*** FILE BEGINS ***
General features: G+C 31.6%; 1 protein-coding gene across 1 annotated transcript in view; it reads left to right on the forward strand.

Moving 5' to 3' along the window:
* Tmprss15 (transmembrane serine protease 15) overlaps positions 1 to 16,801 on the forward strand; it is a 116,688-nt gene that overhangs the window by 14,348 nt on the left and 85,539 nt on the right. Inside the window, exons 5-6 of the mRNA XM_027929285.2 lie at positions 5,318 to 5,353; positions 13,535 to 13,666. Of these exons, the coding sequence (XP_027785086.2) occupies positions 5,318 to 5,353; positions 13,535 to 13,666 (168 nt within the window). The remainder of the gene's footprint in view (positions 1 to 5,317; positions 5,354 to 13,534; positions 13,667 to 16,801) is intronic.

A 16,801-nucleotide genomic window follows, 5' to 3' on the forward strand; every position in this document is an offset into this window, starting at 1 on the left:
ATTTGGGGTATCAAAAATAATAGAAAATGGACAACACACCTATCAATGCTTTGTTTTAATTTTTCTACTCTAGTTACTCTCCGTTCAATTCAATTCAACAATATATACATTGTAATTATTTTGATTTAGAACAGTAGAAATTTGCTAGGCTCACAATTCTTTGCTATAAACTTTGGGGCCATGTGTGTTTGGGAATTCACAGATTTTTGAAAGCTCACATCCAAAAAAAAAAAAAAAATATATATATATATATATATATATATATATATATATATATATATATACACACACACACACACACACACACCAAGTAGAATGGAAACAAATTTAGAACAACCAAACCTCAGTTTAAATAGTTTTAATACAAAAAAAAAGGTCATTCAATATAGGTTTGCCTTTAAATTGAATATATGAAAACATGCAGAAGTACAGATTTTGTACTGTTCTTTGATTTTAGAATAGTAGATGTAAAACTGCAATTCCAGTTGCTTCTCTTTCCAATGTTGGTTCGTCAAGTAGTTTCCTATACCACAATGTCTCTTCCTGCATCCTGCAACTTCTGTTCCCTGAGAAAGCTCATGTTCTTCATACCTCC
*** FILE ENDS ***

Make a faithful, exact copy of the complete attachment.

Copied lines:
General features: G+C 31.6%; 1 protein-coding gene across 1 annotated transcript in view; it reads left to right on the forward strand.

Moving 5' to 3' along the window:
* Tmprss15 (transmembrane serine protease 15) overlaps positions 1 to 16,801 on the forward strand; it is a 116,688-nt gene that overhangs the window by 14,348 nt on the left and 85,539 nt on the right. Inside the window, exons 5-6 of the mRNA XM_027929285.2 lie at positions 5,318 to 5,353; positions 13,535 to 13,666. Of these exons, the coding sequence (XP_027785086.2) occupies positions 5,318 to 5,353; positions 13,535 to 13,666 (168 nt within the window). The remainder of the gene's footprint in view (positions 1 to 5,317; positions 5,354 to 13,534; positions 13,667 to 16,801) is intronic.

A 16,801-nucleotide genomic window follows, 5' to 3' on the forward strand; every position in this document is an offset into this window, starting at 1 on the left:
ATTTGGGGTATCAAAAATAATAGAAAATGGACAACACACCTATCAATGCTTTGTTTTAATTTTTCTACTCTAGTTACTCTCCGTTCAATTCAATTCAACAATATATACATTGTAATTATTTTGATTTAGAACAGTAGAAATTTGCTAGGCTCACAATTCTTTGCTATAAACTTTGGGGCCATGTGTGTTTGGGAATTCACAGATTTTTGAAAGCTCACATCCAAAAAAAAAAAAAAAATATATATATATATATATATATATATATATATATATATATATATATACACACACACACACACACACACACCAAGTAGAATGGAAACAAATTTAGAACAACCAAACCTCAGTTTAAATAGTTTTAATACAAAAAAAAAGGTCATTCAATATAGGTTTGCCTTTAAATTGAATATATGAAAACATGCAGAAGTACAGATTTTGTACTGTTCTTTGATTTTAGAATAGTAGATGTAAAACTGCAATTCCAGTTGCTTCTCTTTCCAATGTTGGTTCGTCAAGTAGTTTCCTATACCACAATGTCTCTTCCTGCATCCTGCAACTTCTGTTCCCTGAGAAAGCTCATGTTCTTCATACCTCC